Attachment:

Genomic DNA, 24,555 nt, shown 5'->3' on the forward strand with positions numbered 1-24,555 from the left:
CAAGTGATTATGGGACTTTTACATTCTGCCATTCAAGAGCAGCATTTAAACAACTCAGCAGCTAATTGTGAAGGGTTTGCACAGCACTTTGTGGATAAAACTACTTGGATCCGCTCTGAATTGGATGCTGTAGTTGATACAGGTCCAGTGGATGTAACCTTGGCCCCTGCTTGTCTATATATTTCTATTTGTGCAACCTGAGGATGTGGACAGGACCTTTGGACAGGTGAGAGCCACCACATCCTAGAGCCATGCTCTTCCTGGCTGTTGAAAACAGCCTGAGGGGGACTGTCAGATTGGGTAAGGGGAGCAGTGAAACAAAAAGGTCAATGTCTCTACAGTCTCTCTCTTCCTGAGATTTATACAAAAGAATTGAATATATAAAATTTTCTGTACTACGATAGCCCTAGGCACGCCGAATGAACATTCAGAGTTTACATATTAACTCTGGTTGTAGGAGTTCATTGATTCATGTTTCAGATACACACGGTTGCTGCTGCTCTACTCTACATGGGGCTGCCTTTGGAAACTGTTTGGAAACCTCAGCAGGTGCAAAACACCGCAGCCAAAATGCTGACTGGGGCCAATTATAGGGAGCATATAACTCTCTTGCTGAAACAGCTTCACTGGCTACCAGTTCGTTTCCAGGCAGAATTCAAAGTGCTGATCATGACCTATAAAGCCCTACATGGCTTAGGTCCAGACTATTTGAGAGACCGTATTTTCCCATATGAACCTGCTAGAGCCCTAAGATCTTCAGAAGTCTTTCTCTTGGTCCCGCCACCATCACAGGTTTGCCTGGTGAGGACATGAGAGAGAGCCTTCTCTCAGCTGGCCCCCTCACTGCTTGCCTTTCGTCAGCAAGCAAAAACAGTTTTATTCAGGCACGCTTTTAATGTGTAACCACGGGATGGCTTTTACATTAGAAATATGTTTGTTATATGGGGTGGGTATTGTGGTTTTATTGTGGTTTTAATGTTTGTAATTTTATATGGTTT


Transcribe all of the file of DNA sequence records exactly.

Genomic DNA, 24,555 nt, shown 5'->3' on the forward strand with positions numbered 1-24,555 from the left:
CAAGTGATTATGGGACTTTTACATTCTGCCATTCAAGAGCAGCATTTAAACAACTCAGCAGCTAATTGTGAAGGGTTTGCACAGCACTTTGTGGATAAAACTACTTGGATCCGCTCTGAATTGGATGCTGTAGTTGATACAGGTCCAGTGGATGTAACCTTGGCCCCTGCTTGTCTATATATTTCTATTTGTGCAACCTGAGGATGTGGACAGGACCTTTGGACAGGTGAGAGCCACCACATCCTAGAGCCATGCTCTTCCTGGCTGTTGAAAACAGCCTGAGGGGGACTGTCAGATTGGGTAAGGGGAGCAGTGAAACAAAAAGGTCAATGTCTCTACAGTCTCTCTCTTCCTGAGATTTATACAAAAGAATTGAATATATAAAATTTTCTGTACTACGATAGCCCTAGGCACGCCGAATGAACATTCAGAGTTTACATATTAACTCTGGTTGTAGGAGTTCATTGATTCATGTTTCAGATACACACGGTTGCTGCTGCTCTACTCTACATGGGGCTGCCTTTGGAAACTGTTTGGAAACCTCAGCAGGTGCAAAACACCGCAGCCAAAATGCTGACTGGGGCCAATTATAGGGAGCATATAACTCTCTTGCTGAAACAGCTTCACTGGCTACCAGTTCGTTTCCAGGCAGAATTCAAAGTGCTGATCATGACCTATAAAGCCCTACATGGCTTAGGTCCAGACTATTTGAGAGACCGTATTTTCCCATATGAACCTGCTAGAGCCCTAAGATCTTCAGAAGTCTTTCTCTTGGTCCCGCCACCATCACAGGTTTGCCTGGTGAGGACATGAGAGAGAGCCTTCTCTCAGCTGGCCCCCTCACTGCTTGCCTTTCGTCAGCAAGCAAAAACAGTTTTATTCAGGCACGCTTTTAATGTGTAACCACGGGATGGCTTTTACATTAGAAATATGTTTGTTATATGGGGTGGGTATTGTGGTTTTATTGTGGTTTTAATGTTTGTAATTTTATATGGTTT